Wednesday, January 18, 2012

How much should a person consume? A review

This is a book by Ramachandra Guha which I read with interest some time back.

At a broad level Guha tracks the history of environmentalism in US and India. This provides a contrast of sorts. The key message being in US it is more of a preserving nature for the urbanites to visit in vacations. Nature takes precedence. On the other hand in India it has been intertwined with the lives of the people (tribals) who are integral to the forests. So the two have to be dealt with together and not in isolation.
This table provides three different environmental philosophies:

Utopias / viewpoints

Famous proponents


Grain based civilization

Modern industrialized


(Dominant env philosophy in India)

Thomas Jefferson,

Mahatma Gandhi

Nasty, brutish, short


Ideal is the peasant society, human scale technology, strong community bonds

Pursuit of wealth

Widlerness thinking (Dominant env philosophy in US)

Jared Diamond “Collapse”

John Muir

The ideal state of hunter, gatherer where man and nature are one.

A fall from the ideal state.

Further distancing of man and nature

Scientific industrialization

(universal – held by experts / scientists

Gifford Pinchot (US Forest Service)

Jawaharlal Nehru

Illiterate, pre-scientific

Illiterate, pre-scientific

Future thinking. Solve industrializations problems (not look back at the past) with scientific knowledge

(Edward Wilson?)

Some other interesting points:

The economic imperialism of a single tiny island kingdom (England) is today keeping the world in chains. If an entire nation of 300 million took to similar economic exploitation, it would strip the world bare like locusts – Mahatma Gandhi, 1928.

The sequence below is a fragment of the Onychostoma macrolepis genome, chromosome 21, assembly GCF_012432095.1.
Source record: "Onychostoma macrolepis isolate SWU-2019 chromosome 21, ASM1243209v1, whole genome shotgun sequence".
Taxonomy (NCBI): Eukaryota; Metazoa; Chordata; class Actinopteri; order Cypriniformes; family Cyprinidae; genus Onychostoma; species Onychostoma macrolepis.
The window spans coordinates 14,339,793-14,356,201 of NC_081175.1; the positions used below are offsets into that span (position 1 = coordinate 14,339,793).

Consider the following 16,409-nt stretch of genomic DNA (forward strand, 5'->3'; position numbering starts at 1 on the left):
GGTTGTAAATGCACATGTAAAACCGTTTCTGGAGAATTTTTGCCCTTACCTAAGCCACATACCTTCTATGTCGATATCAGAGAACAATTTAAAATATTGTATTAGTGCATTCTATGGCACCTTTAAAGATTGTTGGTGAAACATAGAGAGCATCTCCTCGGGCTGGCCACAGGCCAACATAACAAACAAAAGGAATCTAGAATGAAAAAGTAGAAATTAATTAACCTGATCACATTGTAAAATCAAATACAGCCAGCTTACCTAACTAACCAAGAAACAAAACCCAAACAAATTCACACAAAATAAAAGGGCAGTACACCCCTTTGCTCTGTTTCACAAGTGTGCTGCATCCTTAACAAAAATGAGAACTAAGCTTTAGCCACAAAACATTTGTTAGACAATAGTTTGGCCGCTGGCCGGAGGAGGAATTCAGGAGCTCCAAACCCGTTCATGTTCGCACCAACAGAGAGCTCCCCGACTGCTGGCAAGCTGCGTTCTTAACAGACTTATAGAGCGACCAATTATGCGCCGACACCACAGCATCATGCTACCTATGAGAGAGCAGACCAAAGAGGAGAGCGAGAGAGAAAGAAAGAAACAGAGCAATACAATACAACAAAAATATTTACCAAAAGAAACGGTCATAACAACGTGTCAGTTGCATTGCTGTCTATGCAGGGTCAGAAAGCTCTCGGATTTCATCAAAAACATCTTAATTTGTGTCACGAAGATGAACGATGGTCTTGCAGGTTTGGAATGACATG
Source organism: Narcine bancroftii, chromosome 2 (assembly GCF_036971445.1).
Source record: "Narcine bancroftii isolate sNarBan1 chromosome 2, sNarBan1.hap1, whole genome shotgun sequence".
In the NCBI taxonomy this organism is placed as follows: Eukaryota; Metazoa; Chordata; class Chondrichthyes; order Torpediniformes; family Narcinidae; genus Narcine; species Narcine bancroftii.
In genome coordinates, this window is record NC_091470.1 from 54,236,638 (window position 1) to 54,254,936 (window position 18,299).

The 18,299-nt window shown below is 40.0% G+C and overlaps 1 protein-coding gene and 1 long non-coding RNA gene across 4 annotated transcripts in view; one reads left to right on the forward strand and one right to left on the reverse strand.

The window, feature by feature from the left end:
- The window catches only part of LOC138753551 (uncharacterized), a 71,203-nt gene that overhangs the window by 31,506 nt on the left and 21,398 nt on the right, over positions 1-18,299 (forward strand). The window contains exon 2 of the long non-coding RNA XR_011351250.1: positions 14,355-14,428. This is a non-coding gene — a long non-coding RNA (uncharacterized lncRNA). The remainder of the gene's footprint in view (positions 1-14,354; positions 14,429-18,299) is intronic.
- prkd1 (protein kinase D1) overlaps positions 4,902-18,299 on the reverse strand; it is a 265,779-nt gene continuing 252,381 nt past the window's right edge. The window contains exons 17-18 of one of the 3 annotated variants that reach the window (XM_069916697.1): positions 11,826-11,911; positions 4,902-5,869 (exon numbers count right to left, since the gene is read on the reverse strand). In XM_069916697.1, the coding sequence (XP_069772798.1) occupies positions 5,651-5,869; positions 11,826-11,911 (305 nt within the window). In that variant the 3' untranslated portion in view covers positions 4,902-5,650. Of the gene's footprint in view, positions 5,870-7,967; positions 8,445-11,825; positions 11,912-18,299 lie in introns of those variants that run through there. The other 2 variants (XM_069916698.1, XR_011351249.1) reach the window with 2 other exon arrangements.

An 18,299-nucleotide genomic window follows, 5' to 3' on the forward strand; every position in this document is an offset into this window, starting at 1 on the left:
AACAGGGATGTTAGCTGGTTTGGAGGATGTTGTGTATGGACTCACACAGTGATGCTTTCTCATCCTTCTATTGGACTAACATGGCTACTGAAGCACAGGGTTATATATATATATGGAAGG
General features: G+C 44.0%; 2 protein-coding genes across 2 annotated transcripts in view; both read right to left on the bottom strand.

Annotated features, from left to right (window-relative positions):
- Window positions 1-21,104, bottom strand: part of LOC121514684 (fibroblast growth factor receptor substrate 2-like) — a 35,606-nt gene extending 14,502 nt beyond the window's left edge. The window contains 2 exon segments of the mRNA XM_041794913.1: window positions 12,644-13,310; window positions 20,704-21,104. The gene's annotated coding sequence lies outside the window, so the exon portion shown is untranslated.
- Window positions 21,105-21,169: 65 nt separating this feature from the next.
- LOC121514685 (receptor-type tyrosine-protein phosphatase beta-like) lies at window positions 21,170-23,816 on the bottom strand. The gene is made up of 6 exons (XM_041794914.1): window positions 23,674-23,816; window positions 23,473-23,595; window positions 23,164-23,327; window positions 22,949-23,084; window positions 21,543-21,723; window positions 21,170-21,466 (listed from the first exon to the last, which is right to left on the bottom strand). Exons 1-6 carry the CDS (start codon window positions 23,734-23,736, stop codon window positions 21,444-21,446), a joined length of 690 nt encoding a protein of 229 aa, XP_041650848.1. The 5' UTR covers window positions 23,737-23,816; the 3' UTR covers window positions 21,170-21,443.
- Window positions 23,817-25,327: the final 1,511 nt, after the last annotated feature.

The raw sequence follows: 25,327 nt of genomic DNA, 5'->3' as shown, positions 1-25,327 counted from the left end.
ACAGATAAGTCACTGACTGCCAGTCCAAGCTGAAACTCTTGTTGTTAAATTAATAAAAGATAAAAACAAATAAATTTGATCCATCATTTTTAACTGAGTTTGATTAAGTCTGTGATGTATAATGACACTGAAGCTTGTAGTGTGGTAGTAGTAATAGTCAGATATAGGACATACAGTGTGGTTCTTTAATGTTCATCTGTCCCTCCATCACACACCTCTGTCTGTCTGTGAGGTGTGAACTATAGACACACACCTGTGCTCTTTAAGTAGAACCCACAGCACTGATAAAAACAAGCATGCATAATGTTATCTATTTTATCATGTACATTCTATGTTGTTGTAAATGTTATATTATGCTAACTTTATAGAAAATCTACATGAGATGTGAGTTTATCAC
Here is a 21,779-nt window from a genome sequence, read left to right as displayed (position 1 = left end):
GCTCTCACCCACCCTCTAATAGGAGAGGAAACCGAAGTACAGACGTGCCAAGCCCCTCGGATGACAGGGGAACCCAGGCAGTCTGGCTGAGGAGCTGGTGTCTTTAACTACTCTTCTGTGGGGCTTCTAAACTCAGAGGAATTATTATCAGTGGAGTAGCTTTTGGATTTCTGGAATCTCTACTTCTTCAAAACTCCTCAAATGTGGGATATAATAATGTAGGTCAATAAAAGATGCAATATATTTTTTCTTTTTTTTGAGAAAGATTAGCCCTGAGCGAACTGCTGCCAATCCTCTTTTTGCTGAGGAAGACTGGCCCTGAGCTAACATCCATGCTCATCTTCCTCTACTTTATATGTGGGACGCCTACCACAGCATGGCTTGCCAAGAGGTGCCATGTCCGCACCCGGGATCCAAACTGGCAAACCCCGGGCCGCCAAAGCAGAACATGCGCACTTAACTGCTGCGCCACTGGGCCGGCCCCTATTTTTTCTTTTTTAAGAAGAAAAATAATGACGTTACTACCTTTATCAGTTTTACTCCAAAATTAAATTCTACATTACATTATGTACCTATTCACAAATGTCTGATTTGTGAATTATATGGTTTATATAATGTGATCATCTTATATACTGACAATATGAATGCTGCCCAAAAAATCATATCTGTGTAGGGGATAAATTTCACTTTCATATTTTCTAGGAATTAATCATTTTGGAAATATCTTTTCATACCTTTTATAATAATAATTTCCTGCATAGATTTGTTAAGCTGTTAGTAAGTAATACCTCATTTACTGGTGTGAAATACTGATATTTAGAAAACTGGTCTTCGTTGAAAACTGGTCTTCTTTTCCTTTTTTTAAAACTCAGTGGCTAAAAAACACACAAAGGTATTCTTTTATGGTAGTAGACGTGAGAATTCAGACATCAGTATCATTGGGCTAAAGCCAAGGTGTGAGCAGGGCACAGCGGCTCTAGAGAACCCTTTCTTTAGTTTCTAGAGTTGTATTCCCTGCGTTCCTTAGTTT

One of the key contributions of the Indian environmental movement has been to point to inequalities of consumption within a society or nation.

Analytical Social Ecology framework : omnivores and ecosystem people

Omnivores: Rich farmers, industrialists, state officials and the growing middle class based in the cities – have the capability of drawing upon the natural resources from the whole of India to maintain their lifestyles.

Ecosystem people: Roughly 2/3rds of the population rely for the most part on resources within their local vicinity. These are small and marginal farmers on rain-fed tracts, landless laborers, hunter-gatherers, swidden agriculturists, animal herders, artisans..

Development is the channelizing of ever increasing volume of natural resources via the state apparatus and at the cost of the exchequer to serve the interests of rural and urban omnivores.

1. The concentration of political power/ decision making in the hands of ominvores

2. The use of state machinery to divert natural resource to islands of omnivore prosperity especially through the use of subsidies. Eg: wood for paper mills, fertilizers for rich farmers, water & power for urban dwellers.

3. The culture of subsidies has fostered indifference among omnivores to the environmental degradation caused by them. This has been compounded by their ability to pass on most costs to ecosystem people and to society at large.

4. Projects based on capture of wood, water and minerals such as eucalyptus plantations, large dams and open cast mining have tended to disposess eco-system people who previously enjoyed ready access to these resources.

5. “Development” has created a third class of people – ecological refugees who are permanently displaced in large numbers from their homes and end up in slums and temporary shelters in the towns and cities.

Given Guha's background, his strength in capturing the historical context and putting it into a neat framework shows. The area of solutions (answers to the question raised in the title) seems to be hastily dealt in the last chapter and causes some disappointment. Not that there are easy solutions but it needed some more attention is what I felt.

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